Acting Deputy Defense Secretary Christine H. Fox shared insights today into the upbringing that helped lead her to the Pentagon's No. 2 post and said she's using that same drive and determination to help the Defense Department tackle pressing issues ranging from sexual assault to fiscal challenges.
Fox, who become the highest-ranking female official in DOD history Dec. 5, never saw her gender as a barrier, she told National Public Radio Weekend Edition Sunday host Rachel Martin.
The only child of a nuclear engineer father, Fox said he encouraged her not to shy away from traditionally male pursuits -- such as majoring in mathematics at George Mason University in Virginia --- simply because she was a woman.
"'You're good at it, so you should,'" Fox said her father told her. "'If you can do math, you can do anything.'"
"When I was starting out [in my career], I actually had that attitude," Fox said. "I still have that attitude."
Not everyone saw things the same way, especially early in her career. "Things were said and done ... that would not be acceptable today," she acknowledged. "But what I found is that if I was capable and I could make a contribution and I approached it as, 'I want to help solve a problem and help you be better,' very quickly, in my experience, the gender stuff just fell away."
Fox went on to amass three decades of experience as an analyst and research manager focusing on defense issues, with a special emphasis on operations.
While serving at the Center for Naval Analyses in the mid-1980s, Fox gained a bit of unexpected notoriety when she served as the inspiration for Kelly McGillis' character in the blockbuster "Top Gun" movie.
"The truth is, I had no choice in it, and I wasn't thrilled. That was the truth," Fox said of the movie's portrayal of her as a sexy Top Gun pilot instructor and love interest to "Maverick," a student played by Tom Cruise.
"The producers were looking for some way to cast a female role that both Kelly McGillis would accept and the admiral I worked for ... would accept," Fox explained. The producer threw out the idea of an aerobics instructor. Fox's commander wouldn't allow that character to be a naval officer. He recommended what he called "the perfect solution" for the female role, a civilian contractor serving as a Top Gun pilot instructor modeled after the tall, blonde and highly respected Fox.
Fox said she was able to provide some input into the character, spending a day with McGillis to explain her work and how she operated. Hollywood "really sensationalized the position," she said, particularly the part about Cruise's romance with McGillis -- "which was different, obviously, than what I was doing there."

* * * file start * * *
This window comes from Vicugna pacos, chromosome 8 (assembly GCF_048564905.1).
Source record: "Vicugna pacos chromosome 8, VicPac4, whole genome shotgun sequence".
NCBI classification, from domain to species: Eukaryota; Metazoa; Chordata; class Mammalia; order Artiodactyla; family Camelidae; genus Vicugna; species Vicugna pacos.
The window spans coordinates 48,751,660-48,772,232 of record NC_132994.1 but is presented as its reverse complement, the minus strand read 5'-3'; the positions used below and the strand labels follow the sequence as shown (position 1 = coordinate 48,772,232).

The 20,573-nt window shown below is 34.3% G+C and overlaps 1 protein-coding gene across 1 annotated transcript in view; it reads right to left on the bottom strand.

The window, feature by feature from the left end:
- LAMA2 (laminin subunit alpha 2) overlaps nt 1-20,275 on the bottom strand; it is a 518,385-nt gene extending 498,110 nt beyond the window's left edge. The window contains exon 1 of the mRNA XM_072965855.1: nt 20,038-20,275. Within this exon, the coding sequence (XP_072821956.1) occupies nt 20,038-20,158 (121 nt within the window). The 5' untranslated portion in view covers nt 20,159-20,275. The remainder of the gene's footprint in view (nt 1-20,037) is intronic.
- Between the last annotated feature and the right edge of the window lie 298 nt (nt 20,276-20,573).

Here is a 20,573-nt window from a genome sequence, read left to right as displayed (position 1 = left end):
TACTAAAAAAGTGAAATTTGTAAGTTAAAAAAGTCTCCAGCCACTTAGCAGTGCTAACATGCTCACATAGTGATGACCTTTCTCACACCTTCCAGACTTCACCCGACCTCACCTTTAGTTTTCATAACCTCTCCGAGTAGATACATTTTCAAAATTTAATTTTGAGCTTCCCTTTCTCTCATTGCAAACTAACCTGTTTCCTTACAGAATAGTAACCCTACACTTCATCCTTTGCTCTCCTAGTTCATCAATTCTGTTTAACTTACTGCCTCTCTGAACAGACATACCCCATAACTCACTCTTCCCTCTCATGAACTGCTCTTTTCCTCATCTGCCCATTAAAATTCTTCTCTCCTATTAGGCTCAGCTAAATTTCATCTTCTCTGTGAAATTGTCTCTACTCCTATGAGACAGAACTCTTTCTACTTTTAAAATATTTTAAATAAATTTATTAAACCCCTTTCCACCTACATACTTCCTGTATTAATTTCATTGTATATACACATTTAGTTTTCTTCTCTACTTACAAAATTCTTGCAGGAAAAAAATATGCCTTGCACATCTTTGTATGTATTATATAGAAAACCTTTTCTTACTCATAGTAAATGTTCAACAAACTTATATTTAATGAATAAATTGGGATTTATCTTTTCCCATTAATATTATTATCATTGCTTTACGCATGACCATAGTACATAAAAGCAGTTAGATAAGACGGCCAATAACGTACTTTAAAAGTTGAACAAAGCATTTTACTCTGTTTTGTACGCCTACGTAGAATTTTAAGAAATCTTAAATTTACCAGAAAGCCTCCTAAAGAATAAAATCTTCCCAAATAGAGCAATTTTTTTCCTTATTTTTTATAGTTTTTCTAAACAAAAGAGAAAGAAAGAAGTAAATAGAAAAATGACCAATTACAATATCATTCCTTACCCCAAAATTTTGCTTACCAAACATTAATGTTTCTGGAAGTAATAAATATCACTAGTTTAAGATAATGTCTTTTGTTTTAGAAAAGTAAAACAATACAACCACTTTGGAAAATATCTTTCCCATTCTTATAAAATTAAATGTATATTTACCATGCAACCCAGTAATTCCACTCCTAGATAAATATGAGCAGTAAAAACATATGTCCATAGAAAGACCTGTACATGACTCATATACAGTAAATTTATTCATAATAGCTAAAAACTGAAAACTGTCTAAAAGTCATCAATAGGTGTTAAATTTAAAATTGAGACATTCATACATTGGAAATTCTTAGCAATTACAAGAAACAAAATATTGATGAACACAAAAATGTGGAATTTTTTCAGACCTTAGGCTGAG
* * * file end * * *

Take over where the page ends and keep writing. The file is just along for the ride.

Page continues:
McGillis recognized how different the character she was playing was from the real Fox.
"I remember being called over to the set," Fox said. "She stomped up to me and stuck her leg out, and she was wearing black seamed stockings for the initial scene," when the "Charlie" character dramatically walks into a room full of Top Gun student pilots.
"I'll bet you would never wear these to work here," McGillis said, according to Fox.
Fox said she looked at McGillis and said, "You know what? Seamed stockings are not part of my daily attire. You are right."
Fox said McGillis looked at the crew on the set and said, "See, I told you." And the crew, Fox said, all said, "Too bad."
In her far-more serious role today as Defense Secretary Chuck Hagel's deputy defense secretary, Fox has the real-life responsibility of advancing, among other issues, Hagel's crackdown on sexual assault in the military.
The recently passed 2014 Defense Authorization Act includes provisions that require DOD to strengthen protections for victims of sexual assault, and President Barack Obama recently announced a year-long review of the progress made to eliminate sexual assault in the military.
"Sexual assault is obviously an egregious and complex problem," Fox said, but emphasized DOD's commitment to confronting it.
"I learned when I was first in the Pentagon working for Secretary [Robert M.] Gates that if you really want to tackle very, very tough things in this behemoth organization, it takes the secretary to take it on personally," she said. "Secretary Hagel has done that with sexual assault. He owns this problem. He has required all kind of things of the force.
"The service chiefs are doing the same thing," Fox continued. "They see it. They are concerned about it and they are owning the problem."
The challenge for the service leadership, she said, is figuring out how to solve it within their services.
Fox said she regrets that she can't simply rattle off a list of the top three things they should be doing but aren't.
"I wish I could, because if I could, they would do them," she said. "But I am confident that we are going to keep tackling it until we find those things and we do them."
Budget reductions represent another big challenge Fox is focusing on in her new post. The reductions impact "all aspects of defense," she said, and require every service branch to come up with the best way to maintain their readiness posture.
Fox used the analogy of a parent whose teenage son plans to set out for a long drive in the middle of the winter. After making sure the teenager knows how to drive, the next step in preparation is to tune up the car so it wouldn't break down along the way.
"It is the same thing for flying planes or operating ships," Fox said. "So ultimately, all the services need to find a level where they can keep that balance. And that is what we are trying to figure out right now."